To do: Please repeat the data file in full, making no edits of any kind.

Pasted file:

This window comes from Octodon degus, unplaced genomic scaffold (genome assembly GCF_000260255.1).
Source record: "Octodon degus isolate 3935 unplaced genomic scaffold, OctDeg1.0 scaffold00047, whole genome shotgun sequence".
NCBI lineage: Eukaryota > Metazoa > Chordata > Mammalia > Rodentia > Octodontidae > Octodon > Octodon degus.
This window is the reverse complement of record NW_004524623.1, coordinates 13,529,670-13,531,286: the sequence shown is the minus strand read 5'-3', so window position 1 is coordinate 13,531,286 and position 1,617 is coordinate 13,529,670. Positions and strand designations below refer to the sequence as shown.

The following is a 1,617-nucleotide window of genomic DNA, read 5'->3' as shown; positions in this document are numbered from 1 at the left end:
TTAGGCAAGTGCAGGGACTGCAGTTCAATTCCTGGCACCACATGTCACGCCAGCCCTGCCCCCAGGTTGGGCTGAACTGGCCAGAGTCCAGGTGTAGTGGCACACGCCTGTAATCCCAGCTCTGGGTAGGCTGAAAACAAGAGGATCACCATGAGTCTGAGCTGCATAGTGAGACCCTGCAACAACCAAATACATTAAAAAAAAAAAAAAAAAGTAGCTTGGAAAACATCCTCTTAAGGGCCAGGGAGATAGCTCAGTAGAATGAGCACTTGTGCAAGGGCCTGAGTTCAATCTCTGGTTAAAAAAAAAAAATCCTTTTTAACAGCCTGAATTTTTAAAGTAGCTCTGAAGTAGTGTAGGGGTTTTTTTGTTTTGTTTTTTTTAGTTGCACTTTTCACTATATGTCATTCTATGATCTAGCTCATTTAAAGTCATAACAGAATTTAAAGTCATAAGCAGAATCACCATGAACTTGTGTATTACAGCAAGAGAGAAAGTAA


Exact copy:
This window comes from Octodon degus, unplaced genomic scaffold (genome assembly GCF_000260255.1).
Source record: "Octodon degus isolate 3935 unplaced genomic scaffold, OctDeg1.0 scaffold00047, whole genome shotgun sequence".
NCBI lineage: Eukaryota > Metazoa > Chordata > Mammalia > Rodentia > Octodontidae > Octodon > Octodon degus.
This window is the reverse complement of record NW_004524623.1, coordinates 13,529,670-13,531,286: the sequence shown is the minus strand read 5'-3', so window position 1 is coordinate 13,531,286 and position 1,617 is coordinate 13,529,670. Positions and strand designations below refer to the sequence as shown.

The following is a 1,617-nucleotide window of genomic DNA, read 5'->3' as shown; positions in this document are numbered from 1 at the left end:
TTAGGCAAGTGCAGGGACTGCAGTTCAATTCCTGGCACCACATGTCACGCCAGCCCTGCCCCCAGGTTGGGCTGAACTGGCCAGAGTCCAGGTGTAGTGGCACACGCCTGTAATCCCAGCTCTGGGTAGGCTGAAAACAAGAGGATCACCATGAGTCTGAGCTGCATAGTGAGACCCTGCAACAACCAAATACATTAAAAAAAAAAAAAAAAAGTAGCTTGGAAAACATCCTCTTAAGGGCCAGGGAGATAGCTCAGTAGAATGAGCACTTGTGCAAGGGCCTGAGTTCAATCTCTGGTTAAAAAAAAAAAATCCTTTTTAACAGCCTGAATTTTTAAAGTAGCTCTGAAGTAGTGTAGGGGTTTTTTTGTTTTGTTTTTTTTAGTTGCACTTTTCACTATATGTCATTCTATGATCTAGCTCATTTAAAGTCATAACAGAATTTAAAGTCATAAGCAGAATCACCATGAACTTGTGTATTACAGCAAGAGAGAAAGTAA